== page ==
Sat, Jul 17, 2004 - Page 5 News List

Ulan Bator pins hopes on trans-Mongolian highway


Road crews work at Hentiy Aimak, about 150km east of Ulan Bator, the capital of Mongolia, on June 1. A 50km stretch of highway is under contruction where horses and sheep once grazed. Canada has the Trans-Canada Highway, Brazil has the Trans-Amazon, Germany has the Autobahn and Russia now has the Trans-Russian. This summer, from westernnmost Tsaganuur to Halhyn Gol in the east, road crews are working to add another to the list: the Mongolian Millennium Highway.


Canada has the Trans-Canada Highway. Brazil has the Trans-Amazon. Germany has the Auto bahn, and Russia now has the Trans-Russian. This summer, from westernmost Tsaganuur to Halhyn Gol in the east, road crews are working to add another to the list, the Mongolian Millennium Highway.

Long written off as a buffer state between China and Russia, Mongolia, twice the size of Texas but with 13 percent of the population, is embarking on a classic exercise in modern nation building.

"What I understand from reading books and surfing the Internet is that developed countries, like Canada and the United States, greatly spread development through roads," said Manduul Baasankhuu, policy director of Mongolia's Road, Transport and Tourism Department.

Unrolling a glossy map in his office in Ulan Bator, the capital, he traced a finger over a pink line, the east-west route that is to bind this nation together by the end of the decade.

The road is to start in the baking plains of the east, home to thundering herds of Mongolian gazelles. Skirting the Gobi desert landscapes of the new documentary, The Story of the Weeping Camel, the two-lane asphalt runs west over the steppe to snow-capped mountains, home to the famed Kazakh eagle hunters on the Russian border.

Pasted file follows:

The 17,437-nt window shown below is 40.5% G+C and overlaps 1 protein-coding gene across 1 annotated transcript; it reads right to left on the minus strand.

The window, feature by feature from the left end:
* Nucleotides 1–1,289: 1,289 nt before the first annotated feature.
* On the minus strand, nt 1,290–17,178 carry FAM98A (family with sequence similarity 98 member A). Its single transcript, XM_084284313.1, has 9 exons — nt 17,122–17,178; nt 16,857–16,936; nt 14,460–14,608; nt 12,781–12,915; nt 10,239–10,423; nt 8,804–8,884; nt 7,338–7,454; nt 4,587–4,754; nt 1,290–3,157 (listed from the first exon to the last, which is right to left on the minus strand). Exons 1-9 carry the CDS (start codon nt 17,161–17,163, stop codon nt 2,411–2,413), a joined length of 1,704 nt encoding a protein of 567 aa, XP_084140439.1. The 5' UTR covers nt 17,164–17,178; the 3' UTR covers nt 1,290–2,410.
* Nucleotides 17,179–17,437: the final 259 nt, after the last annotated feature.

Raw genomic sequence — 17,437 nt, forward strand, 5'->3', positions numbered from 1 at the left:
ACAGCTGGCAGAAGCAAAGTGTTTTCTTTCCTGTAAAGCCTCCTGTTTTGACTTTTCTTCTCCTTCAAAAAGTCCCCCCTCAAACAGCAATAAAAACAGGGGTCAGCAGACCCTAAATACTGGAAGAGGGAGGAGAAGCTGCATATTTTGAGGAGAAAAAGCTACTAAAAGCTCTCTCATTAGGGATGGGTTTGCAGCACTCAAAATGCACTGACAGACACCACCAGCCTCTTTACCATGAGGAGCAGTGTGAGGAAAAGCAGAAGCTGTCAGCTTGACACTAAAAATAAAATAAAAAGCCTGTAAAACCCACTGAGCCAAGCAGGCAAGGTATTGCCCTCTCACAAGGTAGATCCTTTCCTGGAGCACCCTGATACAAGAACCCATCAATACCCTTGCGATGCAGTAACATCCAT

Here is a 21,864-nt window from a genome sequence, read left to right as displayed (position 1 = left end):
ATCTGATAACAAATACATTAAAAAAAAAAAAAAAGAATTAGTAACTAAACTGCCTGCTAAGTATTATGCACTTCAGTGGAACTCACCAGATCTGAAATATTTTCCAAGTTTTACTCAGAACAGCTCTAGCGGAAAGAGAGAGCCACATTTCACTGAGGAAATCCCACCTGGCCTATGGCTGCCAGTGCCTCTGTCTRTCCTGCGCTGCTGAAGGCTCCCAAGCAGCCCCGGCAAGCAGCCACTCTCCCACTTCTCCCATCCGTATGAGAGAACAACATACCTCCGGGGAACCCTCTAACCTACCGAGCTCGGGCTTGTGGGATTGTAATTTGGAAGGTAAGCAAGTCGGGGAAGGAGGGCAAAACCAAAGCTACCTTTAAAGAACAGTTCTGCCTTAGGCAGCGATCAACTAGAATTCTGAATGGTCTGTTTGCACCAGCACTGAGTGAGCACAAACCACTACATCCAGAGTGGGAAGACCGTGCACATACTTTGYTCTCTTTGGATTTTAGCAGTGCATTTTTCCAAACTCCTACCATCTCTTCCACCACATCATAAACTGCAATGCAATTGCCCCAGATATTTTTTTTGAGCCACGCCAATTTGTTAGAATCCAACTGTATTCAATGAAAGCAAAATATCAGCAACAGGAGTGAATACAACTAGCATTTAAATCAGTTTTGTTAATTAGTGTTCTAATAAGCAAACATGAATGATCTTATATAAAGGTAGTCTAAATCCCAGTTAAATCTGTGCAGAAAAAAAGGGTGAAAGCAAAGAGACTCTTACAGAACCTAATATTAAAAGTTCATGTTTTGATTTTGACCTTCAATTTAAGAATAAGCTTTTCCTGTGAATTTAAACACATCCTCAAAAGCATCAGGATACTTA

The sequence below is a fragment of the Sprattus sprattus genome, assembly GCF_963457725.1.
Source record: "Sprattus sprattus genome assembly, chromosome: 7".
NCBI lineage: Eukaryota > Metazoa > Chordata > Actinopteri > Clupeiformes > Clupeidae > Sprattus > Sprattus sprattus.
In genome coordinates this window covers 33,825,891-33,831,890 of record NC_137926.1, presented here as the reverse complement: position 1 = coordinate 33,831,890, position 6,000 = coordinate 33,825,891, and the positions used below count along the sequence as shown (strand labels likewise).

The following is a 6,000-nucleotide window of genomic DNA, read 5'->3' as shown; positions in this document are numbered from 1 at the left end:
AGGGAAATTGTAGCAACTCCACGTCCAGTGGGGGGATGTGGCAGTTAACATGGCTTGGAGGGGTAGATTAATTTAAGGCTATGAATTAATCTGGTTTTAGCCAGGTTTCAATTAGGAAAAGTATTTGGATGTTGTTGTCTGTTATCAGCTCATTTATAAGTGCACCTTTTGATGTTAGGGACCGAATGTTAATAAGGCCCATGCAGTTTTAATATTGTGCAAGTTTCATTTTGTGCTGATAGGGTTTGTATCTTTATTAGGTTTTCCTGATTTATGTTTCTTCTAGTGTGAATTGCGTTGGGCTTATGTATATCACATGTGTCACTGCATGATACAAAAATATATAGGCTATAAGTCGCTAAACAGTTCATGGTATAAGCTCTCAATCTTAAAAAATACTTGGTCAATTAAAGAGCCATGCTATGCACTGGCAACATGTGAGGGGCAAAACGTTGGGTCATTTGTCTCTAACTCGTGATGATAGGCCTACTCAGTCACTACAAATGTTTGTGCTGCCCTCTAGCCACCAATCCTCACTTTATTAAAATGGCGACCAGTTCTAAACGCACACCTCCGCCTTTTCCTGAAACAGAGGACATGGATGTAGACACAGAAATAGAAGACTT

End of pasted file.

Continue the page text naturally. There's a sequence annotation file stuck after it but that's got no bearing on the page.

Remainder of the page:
"Mongolians say that someone who lifts a stone from a road collects good karma," said Enkhbaatar Dorjkhuu, 40, an engineer working on the road, which will bind together a far-flung population that largely follows Tibetan Buddhism.

Pausing a few miles east of here, he said: "We are doing virtues here. A road is like an artery for human beings. This road we're building will play an important role in transportation, tourism, advancement of our economy."

After four years, one-quarter of its planned 2655km length is paved. But with American and European tourists flocking here this summer, tour operators already are plotting the Mongolian summer road trip, circa 2010.

"It will open up new destinations and decrease the amount of time for people to get to faraway destinations," said Lee Cashell, an American businessman in Ulan Bator, who in the last six months has bought a guest house, opened a resort and started a restaurant, the UB Deli.

Oddly, in the steppe, one lone strip of asphalt can help the environment.

"People already drive across Mongolia," said Darius Teeter, deputy representative here for the Asian Development Bank. "But you can have a valley with 14 parallel dirt tracks, each one becoming rutted in the mud. After the paved road comes through, you can see the dirt tracks start to disappear under the grass."

Mongolia's political opposition says the project is called the Millennium Road because it will take 1,000 years to finish. But it remains highly popular with the public. In opinion polls it trails only the decision to cancel 98 percent of the country's Soviet-era debt.

The project does have its critics, particularly in Ulan Bator, where as many as half of the nation's 2.5 million people now live. In a modern office building there, where air conditioners muffled the din of cars on traffic-choked streets, Chultem Munkhtsetseg spoke for many urbanites when she dismissed the highway as a road linking "nowhere to nowhere."

"Instead of paving roads in deserted places, they should pave streets [in Ulan Bator], where half of the population lives," said Munkhtsetseg, who works for a foreign foundation. "Instead of building roads across the country, it is much better economically for Mongolia to build roads in the cities."

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